This might seem like tiny margins, but these are the areas where sharps and sharks can make their biggest coin. We’re 62 games in to the season. These long standing advanced metrics for the top teams carry hefty weight, and even the smallest advantage can pan out big time for the betting man. We’re talking about the difference of betting on the Spurs with $100 getting you $400 instead of $67 with the Warriors. Multiply that by whatever you’re willing to wager and you can see why the Spurs are absolutely worth your attention.

Betting on anything is hardly one-sided. Coaching, player dynamics, game planning and personnel also factor in under the “intangibles category” that tend to be much more difficult to measure. However, we can look at the three best teams in the league right now and see how important these x-factors can be.

The beauty of San Antonio is their understanding of the long game. Popovich has been an absolute mastermind when it comes to managing minutes, and he’s so intrinsically skilled at this ability that not even his best protégés can mimic his talents in this department. It’s the biggest reason that San Antonio has remained an absolute juggernaut for so long.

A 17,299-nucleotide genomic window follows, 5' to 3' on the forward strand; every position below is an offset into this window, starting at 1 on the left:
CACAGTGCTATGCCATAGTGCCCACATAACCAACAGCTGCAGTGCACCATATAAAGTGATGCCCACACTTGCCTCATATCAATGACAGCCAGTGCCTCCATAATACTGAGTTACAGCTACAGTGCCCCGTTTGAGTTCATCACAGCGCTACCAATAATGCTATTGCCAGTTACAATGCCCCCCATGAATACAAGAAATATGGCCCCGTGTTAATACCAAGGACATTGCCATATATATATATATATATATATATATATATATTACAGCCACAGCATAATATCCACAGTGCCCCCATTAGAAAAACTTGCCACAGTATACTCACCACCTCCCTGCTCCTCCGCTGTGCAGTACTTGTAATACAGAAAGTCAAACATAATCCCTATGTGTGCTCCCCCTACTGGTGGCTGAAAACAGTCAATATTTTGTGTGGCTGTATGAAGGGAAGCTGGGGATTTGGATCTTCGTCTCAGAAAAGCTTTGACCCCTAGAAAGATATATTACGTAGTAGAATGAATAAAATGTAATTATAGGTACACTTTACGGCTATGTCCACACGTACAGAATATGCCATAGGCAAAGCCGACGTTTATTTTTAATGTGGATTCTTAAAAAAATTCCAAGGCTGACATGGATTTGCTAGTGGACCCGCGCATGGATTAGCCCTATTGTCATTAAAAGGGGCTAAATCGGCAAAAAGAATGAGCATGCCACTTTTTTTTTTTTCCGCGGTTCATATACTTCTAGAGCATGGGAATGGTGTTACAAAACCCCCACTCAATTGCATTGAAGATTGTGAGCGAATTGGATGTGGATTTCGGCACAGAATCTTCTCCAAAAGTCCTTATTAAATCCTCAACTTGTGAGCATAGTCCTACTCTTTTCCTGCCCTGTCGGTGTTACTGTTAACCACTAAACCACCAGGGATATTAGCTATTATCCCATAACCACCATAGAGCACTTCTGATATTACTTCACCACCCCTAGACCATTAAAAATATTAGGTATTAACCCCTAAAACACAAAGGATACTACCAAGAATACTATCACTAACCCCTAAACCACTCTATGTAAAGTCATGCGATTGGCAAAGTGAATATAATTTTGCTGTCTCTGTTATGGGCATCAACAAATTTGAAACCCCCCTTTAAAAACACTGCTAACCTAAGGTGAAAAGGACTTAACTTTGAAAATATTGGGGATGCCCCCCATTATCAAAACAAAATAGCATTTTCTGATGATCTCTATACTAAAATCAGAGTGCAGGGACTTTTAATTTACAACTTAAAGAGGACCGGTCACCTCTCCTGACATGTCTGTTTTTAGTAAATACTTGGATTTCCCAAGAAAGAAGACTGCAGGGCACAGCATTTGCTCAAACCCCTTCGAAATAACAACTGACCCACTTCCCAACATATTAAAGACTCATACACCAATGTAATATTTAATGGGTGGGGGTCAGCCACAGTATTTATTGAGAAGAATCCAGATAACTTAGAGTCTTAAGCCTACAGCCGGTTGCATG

Let’s not forget that the run San Antonio made in 2014 was one of the most brilliant displays we’ve seen in the history of the game. They were the runaway favorites to repeat before they were upended by the Clippers, who played to their potential in a seven-game series; finally. In the wake of that upset rose the Warriors, who are now reliving the exact same problems that Popovich routinely tries to avoid.

IS GOLDEN STATE RUNNING OUT OF STEAM?

What I’m talking about is pursuing greatness at the cost of your team’s health. Golden State has been undeniably great this entire season, but they are coming off a head-scratching set of games that include a loss to the Los Angeles Lakers, two near losses to Oklahoma City, a scare from the Atlanta Hawks and a very near loss to the Orlando Magic.

Studying the vacuum of a telling five game set where the Warriors have gone 4-1 SU and 1-3-1 ATS can easily be taken with a grain of salt. But a blowout to the Lakers with 20 turnovers, that’s followed up by a mistake-riddled game against Orlando that included 24 turnovers, can still tell a significant story.